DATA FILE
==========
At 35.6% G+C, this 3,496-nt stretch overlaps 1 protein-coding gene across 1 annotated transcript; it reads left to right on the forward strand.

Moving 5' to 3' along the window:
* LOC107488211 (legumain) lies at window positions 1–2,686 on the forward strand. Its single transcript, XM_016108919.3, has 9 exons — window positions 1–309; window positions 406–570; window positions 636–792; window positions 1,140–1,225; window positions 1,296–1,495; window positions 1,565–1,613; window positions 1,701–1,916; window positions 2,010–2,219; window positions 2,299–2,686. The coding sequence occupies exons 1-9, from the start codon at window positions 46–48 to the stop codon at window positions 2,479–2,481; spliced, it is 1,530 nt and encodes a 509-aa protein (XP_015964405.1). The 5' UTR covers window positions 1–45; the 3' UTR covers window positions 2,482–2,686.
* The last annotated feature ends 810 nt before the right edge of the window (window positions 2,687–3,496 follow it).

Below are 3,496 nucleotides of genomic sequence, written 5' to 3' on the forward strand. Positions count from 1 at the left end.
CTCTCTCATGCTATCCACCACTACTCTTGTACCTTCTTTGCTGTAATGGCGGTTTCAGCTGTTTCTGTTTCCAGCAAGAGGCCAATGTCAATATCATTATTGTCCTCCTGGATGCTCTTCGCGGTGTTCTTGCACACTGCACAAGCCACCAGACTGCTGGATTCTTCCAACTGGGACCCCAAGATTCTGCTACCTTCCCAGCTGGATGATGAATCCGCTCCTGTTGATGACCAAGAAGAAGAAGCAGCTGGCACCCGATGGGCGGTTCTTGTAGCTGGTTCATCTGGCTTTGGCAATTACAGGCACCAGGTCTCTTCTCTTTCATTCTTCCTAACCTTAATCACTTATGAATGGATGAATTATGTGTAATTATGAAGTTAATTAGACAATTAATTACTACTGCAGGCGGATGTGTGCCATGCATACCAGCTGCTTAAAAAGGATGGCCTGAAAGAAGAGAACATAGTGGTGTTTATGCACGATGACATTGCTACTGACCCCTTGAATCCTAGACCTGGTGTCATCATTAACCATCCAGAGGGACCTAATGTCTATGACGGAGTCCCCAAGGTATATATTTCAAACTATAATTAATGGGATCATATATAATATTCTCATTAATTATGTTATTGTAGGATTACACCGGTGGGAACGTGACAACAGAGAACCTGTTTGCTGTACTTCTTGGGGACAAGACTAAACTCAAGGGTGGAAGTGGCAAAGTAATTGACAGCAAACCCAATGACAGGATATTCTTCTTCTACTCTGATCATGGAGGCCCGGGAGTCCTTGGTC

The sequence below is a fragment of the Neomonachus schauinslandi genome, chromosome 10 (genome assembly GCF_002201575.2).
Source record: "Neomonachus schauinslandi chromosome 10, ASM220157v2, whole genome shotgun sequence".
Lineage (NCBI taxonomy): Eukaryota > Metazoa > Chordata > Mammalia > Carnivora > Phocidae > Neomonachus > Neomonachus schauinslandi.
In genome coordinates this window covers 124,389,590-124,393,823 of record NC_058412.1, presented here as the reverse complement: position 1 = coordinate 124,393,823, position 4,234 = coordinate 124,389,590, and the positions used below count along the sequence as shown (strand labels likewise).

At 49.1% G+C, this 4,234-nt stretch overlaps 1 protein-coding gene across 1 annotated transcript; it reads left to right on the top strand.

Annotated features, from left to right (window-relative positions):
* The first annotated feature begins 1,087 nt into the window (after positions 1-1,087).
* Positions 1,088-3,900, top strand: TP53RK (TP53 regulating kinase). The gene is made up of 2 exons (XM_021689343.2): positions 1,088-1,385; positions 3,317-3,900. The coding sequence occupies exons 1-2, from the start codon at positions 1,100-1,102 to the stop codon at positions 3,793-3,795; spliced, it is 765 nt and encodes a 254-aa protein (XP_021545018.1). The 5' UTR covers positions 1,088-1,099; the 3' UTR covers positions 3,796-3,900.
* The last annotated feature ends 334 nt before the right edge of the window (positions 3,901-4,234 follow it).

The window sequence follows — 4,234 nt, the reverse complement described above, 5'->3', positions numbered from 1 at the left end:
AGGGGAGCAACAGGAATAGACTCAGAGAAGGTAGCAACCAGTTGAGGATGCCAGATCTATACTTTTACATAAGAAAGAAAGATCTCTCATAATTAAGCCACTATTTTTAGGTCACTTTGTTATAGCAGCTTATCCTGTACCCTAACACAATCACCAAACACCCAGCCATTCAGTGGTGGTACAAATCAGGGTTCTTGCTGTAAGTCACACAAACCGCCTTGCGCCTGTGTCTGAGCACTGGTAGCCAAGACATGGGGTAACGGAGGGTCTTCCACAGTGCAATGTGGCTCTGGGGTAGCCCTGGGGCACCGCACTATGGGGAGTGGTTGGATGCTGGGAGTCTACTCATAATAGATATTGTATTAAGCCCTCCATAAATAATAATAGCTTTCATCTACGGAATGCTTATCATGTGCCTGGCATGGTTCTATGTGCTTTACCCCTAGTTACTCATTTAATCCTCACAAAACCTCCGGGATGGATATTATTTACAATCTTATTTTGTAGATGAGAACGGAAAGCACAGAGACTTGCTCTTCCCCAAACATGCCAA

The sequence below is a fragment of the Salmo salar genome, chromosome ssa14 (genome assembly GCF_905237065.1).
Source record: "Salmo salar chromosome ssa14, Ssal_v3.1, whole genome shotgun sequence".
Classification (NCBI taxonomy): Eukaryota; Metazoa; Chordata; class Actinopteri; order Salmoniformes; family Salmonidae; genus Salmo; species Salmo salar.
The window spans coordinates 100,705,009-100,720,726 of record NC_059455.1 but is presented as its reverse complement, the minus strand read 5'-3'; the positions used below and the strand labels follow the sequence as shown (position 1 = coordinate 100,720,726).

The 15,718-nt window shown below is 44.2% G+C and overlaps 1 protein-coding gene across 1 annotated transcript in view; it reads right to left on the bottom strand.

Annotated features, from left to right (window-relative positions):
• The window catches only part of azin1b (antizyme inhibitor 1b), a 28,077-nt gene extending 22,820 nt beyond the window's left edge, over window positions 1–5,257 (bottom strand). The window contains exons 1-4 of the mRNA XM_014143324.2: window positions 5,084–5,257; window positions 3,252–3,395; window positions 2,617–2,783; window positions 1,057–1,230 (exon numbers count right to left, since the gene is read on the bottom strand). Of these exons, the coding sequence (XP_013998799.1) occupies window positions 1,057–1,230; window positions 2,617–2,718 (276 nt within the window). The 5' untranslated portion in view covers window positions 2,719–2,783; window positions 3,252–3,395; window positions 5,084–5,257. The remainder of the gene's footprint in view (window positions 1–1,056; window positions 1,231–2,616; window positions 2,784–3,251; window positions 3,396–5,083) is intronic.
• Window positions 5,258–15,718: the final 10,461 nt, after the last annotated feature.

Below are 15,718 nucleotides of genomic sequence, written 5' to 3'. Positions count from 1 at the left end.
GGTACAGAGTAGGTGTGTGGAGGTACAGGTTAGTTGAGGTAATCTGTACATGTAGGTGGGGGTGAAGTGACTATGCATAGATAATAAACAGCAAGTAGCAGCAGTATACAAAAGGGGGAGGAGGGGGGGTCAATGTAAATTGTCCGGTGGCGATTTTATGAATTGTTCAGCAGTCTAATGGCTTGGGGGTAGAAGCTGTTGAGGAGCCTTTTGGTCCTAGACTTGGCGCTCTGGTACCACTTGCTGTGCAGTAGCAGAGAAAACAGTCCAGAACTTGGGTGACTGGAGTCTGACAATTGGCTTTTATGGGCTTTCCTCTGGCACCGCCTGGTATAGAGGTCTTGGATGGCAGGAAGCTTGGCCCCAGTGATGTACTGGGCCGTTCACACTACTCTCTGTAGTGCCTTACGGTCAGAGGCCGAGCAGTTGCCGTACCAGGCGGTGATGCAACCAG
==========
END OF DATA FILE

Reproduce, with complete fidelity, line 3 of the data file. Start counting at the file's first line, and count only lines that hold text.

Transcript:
* LOC107488211 (legumain) lies at window positions 1–2,686 on the forward strand. Its single transcript, XM_016108919.3, has 9 exons — window positions 1–309; window positions 406–570; window positions 636–792; window positions 1,140–1,225; window positions 1,296–1,495; window positions 1,565–1,613; window positions 1,701–1,916; window positions 2,010–2,219; window positions 2,299–2,686. The coding sequence occupies exons 1-9, from the start codon at window positions 46–48 to the stop codon at window positions 2,479–2,481; spliced, it is 1,530 nt and encodes a 509-aa protein (XP_015964405.1). The 5' UTR covers window positions 1–45; the 3' UTR covers window positions 2,482–2,686.